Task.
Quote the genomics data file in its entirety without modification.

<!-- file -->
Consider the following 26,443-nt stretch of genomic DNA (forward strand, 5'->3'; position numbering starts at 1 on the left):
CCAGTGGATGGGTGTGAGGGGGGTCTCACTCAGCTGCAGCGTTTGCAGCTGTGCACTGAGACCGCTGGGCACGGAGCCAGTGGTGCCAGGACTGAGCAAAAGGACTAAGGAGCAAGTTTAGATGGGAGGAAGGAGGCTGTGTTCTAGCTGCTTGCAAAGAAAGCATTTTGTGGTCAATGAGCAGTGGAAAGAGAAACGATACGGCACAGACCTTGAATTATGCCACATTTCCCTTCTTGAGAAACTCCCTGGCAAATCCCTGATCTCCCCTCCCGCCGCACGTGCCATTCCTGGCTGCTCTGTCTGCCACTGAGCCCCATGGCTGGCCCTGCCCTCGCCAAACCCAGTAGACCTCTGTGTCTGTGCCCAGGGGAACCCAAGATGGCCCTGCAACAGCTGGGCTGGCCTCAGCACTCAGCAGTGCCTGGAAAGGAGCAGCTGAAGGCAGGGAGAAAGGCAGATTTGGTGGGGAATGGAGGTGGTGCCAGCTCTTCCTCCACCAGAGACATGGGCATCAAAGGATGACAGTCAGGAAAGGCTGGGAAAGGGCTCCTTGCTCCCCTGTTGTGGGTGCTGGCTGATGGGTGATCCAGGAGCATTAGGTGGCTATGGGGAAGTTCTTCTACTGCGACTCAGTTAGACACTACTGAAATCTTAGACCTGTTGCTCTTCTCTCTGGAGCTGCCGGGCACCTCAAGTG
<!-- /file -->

Consider the following 26,443-nt stretch of genomic DNA (forward strand, 5'->3'; position numbering starts at 1 on the left):
CCAGTGGATGGGTGTGAGGGGGGTCTCACTCAGCTGCAGCGTTTGCAGCTGTGCACTGAGACCGCTGGGCACGGAGCCAGTGGTGCCAGGACTGAGCAAAAGGACTAAGGAGCAAGTTTAGATGGGAGGAAGGAGGCTGTGTTCTAGCTGCTTGCAAAGAAAGCATTTTGTGGTCAATGAGCAGTGGAAAGAGAAACGATACGGCACAGACCTTGAATTATGCCACATTTCCCTTCTTGAGAAACTCCCTGGCAAATCCCTGATCTCCCCTCCCGCCGCACGTGCCATTCCTGGCTGCTCTGTCTGCCACTGAGCCCCATGGCTGGCCCTGCCCTCGCCAAACCCAGTAGACCTCTGTGTCTGTGCCCAGGGGAACCCAAGATGGCCCTGCAACAGCTGGGCTGGCCTCAGCACTCAGCAGTGCCTGGAAAGGAGCAGCTGAAGGCAGGGAGAAAGGCAGATTTGGTGGGGAATGGAGGTGGTGCCAGCTCTTCCTCCACCAGAGACATGGGCATCAAAGGATGACAGTCAGGAAAGGCTGGGAAAGGGCTCCTTGCTCCCCTGTTGTGGGTGCTGGCTGATGGGTGATCCAGGAGCATTAGGTGGCTATGGGGAAGTTCTTCTACTGCGACTCAGTTAGACACTACTGAAATCTTAGACCTGTTGCTCTTCTCTCTGGAGCTGCCGGGCACCTCAAGTG